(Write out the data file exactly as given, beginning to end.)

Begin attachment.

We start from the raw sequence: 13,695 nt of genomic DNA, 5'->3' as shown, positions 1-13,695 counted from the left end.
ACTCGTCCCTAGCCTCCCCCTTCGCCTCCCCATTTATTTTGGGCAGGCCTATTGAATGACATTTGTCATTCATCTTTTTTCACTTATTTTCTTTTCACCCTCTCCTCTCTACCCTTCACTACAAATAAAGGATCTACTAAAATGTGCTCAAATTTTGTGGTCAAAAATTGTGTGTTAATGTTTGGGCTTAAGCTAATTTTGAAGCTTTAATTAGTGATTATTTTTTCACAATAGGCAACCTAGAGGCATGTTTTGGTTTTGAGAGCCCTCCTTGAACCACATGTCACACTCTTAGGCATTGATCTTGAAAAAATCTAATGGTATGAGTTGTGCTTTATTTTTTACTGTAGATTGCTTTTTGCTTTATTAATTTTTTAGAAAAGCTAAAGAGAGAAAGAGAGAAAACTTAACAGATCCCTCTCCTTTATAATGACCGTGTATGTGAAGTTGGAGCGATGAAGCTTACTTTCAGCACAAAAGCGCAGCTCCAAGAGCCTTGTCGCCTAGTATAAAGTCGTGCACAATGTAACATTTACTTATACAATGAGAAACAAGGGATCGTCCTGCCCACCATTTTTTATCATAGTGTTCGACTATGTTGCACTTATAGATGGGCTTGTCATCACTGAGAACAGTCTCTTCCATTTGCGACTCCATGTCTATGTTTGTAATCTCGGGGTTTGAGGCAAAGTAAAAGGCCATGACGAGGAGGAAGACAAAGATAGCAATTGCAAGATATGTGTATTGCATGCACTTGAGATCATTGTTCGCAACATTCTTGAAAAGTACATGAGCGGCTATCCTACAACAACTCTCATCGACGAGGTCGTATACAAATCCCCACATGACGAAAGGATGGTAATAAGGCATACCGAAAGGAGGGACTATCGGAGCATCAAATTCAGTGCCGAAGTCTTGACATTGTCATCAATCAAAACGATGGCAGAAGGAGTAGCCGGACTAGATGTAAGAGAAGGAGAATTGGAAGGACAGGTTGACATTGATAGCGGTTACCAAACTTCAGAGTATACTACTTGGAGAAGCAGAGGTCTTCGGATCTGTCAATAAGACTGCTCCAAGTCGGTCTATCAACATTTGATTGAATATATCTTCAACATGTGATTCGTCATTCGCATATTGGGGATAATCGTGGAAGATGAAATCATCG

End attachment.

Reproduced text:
We start from the raw sequence: 13,695 nt of genomic DNA, 5'->3' as shown, positions 1-13,695 counted from the left end.
ACTCGTCCCTAGCCTCCCCCTTCGCCTCCCCATTTATTTTGGGCAGGCCTATTGAATGACATTTGTCATTCATCTTTTTTCACTTATTTTCTTTTCACCCTCTCCTCTCTACCCTTCACTACAAATAAAGGATCTACTAAAATGTGCTCAAATTTTGTGGTCAAAAATTGTGTGTTAATGTTTGGGCTTAAGCTAATTTTGAAGCTTTAATTAGTGATTATTTTTTCACAATAGGCAACCTAGAGGCATGTTTTGGTTTTGAGAGCCCTCCTTGAACCACATGTCACACTCTTAGGCATTGATCTTGAAAAAATCTAATGGTATGAGTTGTGCTTTATTTTTTACTGTAGATTGCTTTTTGCTTTATTAATTTTTTAGAAAAGCTAAAGAGAGAAAGAGAGAAAACTTAACAGATCCCTCTCCTTTATAATGACCGTGTATGTGAAGTTGGAGCGATGAAGCTTACTTTCAGCACAAAAGCGCAGCTCCAAGAGCCTTGTCGCCTAGTATAAAGTCGTGCACAATGTAACATTTACTTATACAATGAGAAACAAGGGATCGTCCTGCCCACCATTTTTTATCATAGTGTTCGACTATGTTGCACTTATAGATGGGCTTGTCATCACTGAGAACAGTCTCTTCCATTTGCGACTCCATGTCTATGTTTGTAATCTCGGGGTTTGAGGCAAAGTAAAAGGCCATGACGAGGAGGAAGACAAAGATAGCAATTGCAAGATATGTGTATTGCATGCACTTGAGATCATTGTTCGCAACATTCTTGAAAAGTACATGAGCGGCTATCCTACAACAACTCTCATCGACGAGGTCGTATACAAATCCCCACATGACGAAAGGATGGTAATAAGGCATACCGAAAGGAGGGACTATCGGAGCATCAAATTCAGTGCCGAAGTCTTGACATTGTCATCAATCAAAACGATGGCAGAAGGAGTAGCCGGACTAGATGTAAGAGAAGGAGAATTGGAAGGACAGGTTGACATTGATAGCGGTTACCAAACTTCAGAGTATACTACTTGGAGAAGCAGAGGTCTTCGGATCTGTCAATAAGACTGCTCCAAGTCGGTCTATCAACATTTGATTGAATATATCTTCAACATGTGATTCGTCATTCGCATATTGGGGATAATCGTGGAAGATGAAATCATCG